Africa sets to rumble come this weekend

By Hilton Yip Source:Global Times Published: 2015-1-12 22:53:01

One week after the Asian Cup kicked off, we are set to enjoy another continental tournament.

After a late change of host country, the 2015 African Cup of Nations starts Saturday in Equatorial Guinea. Stars like Ivorian Yaya Toure, the Manchester City midfield behemoth, and Newcastle's Papiss Cisse from Senegal, will be in action.

At one point, it was not even certain if this tournament could have been held as scheduled. Ebola concerns had prompted original hosts ­Morocco in ­November to ask to postpone the tournament for later in the year as they did not feel capable of handling the expected crowds. The African soccer confederation refused and shifted the tournament to Equatorial Guinea, who had actually been disqualified during the qualifying stage.

While Equatorial Guinea must be lauded for stepping up on such short notice, the tournament will feel a little subdued. The country's ­largest stadium holds 37,500 but its fourth and smallest venue holds a mere 5,000.

Nonetheless the action on the field should be exciting enough. The favorites include the continent's big names like Cote d'Ivoire and Ghana, but defending champions Nigeria will not be defending their crown, having failed to qualify. Algeria are considered the top contenders.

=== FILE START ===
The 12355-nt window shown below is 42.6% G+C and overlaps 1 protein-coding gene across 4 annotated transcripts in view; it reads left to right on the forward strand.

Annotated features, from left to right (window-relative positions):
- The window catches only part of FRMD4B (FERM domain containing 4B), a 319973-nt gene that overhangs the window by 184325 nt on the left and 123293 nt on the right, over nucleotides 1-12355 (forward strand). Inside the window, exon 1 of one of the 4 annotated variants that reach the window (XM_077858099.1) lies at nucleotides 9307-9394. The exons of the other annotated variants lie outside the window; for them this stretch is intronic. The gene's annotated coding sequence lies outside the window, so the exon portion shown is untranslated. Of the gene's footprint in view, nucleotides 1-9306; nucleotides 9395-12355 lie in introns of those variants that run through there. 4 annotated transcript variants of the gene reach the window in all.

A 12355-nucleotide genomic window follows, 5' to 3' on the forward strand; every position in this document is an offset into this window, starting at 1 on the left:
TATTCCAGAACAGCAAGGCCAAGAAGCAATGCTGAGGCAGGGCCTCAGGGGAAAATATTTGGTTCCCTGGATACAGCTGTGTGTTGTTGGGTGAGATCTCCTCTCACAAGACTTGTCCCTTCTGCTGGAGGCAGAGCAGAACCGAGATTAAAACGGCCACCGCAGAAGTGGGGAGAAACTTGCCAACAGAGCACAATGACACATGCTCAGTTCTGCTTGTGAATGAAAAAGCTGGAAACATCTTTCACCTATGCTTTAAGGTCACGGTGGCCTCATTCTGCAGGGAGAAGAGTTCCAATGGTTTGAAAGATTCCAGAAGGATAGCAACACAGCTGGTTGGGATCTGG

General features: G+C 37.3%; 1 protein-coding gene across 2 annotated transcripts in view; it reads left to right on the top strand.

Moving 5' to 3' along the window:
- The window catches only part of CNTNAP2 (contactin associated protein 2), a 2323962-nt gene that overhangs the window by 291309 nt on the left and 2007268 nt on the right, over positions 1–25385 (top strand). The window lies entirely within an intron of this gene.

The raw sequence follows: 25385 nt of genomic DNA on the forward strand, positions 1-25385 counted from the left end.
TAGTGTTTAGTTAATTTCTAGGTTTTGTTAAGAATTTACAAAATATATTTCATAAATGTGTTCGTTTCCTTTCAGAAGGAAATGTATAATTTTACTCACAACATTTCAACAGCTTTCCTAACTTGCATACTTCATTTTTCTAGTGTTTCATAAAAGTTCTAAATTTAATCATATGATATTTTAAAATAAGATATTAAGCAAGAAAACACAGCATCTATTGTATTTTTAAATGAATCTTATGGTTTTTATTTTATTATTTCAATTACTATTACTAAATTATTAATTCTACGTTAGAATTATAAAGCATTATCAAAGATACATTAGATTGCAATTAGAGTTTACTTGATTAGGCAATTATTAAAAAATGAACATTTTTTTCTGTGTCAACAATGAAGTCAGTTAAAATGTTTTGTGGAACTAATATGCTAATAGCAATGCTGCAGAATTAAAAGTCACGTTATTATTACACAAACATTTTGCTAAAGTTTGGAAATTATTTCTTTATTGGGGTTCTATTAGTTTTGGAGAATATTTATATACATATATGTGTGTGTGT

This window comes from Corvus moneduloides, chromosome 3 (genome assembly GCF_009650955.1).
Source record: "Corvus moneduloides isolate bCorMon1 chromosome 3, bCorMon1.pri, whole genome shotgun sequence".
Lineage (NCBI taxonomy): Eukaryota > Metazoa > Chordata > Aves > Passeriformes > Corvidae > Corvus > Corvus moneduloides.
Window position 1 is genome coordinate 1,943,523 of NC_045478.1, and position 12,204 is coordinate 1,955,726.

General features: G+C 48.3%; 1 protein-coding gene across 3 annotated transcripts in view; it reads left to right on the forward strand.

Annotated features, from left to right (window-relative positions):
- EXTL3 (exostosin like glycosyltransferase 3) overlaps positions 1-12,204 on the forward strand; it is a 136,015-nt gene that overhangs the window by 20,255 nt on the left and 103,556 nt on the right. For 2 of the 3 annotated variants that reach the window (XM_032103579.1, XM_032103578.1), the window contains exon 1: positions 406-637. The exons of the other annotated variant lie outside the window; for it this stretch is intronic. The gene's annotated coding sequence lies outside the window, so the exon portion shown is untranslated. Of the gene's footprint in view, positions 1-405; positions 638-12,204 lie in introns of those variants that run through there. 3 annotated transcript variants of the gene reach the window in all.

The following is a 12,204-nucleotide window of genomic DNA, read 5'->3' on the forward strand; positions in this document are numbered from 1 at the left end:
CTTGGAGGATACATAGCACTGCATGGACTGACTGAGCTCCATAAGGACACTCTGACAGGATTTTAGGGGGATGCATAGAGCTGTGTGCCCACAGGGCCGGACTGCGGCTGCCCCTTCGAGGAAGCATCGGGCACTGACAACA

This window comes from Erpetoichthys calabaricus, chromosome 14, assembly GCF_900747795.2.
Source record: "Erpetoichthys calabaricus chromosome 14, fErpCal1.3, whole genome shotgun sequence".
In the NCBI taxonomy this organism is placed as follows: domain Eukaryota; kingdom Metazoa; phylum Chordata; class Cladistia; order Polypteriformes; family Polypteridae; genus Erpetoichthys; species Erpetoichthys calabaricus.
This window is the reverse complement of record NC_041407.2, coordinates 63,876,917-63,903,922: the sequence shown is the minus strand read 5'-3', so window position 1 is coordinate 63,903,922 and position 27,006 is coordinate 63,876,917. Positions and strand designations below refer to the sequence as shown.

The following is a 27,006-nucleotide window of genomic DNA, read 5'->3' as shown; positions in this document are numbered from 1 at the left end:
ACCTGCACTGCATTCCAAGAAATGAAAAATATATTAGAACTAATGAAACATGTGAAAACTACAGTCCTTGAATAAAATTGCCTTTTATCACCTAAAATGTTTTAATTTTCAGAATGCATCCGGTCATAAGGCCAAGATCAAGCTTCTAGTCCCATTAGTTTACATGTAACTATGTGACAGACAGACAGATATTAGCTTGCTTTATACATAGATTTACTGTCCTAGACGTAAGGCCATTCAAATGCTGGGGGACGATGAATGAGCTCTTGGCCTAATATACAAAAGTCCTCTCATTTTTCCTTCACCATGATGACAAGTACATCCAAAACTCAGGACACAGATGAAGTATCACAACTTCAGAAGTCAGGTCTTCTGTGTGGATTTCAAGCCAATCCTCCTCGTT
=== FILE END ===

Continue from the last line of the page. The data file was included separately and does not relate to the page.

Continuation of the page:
There is always an unfancied team that manages to punch way beyond its weight, such as Zambia, who won in 2012, and Burkina Faso, who reached the final in 2013. These two teams are in the mix this time as well, but South Africa might be a dark horse. Bafana Bafana qualified top of a tough group, and they will also be on an emotional high after their captain and goalkeeper Senzo Meyiwa was killed in October during the qualifying campaign.

On paper, Senegal boast one of the more talented squads. But they have been woeful in the last several years, as squad instability and lack of teamwork always hinder them from playing to their potential.

Despite its low profile and logistical issues, the African Cup is the third most important regional tournament in international soccer. It has become increasingly competitive and the action, even if not widely shown, can be exciting. Hopefully this year's edition will live up to this reputation.

The author is an editor with the Global Times.

Posted in: Extra Time

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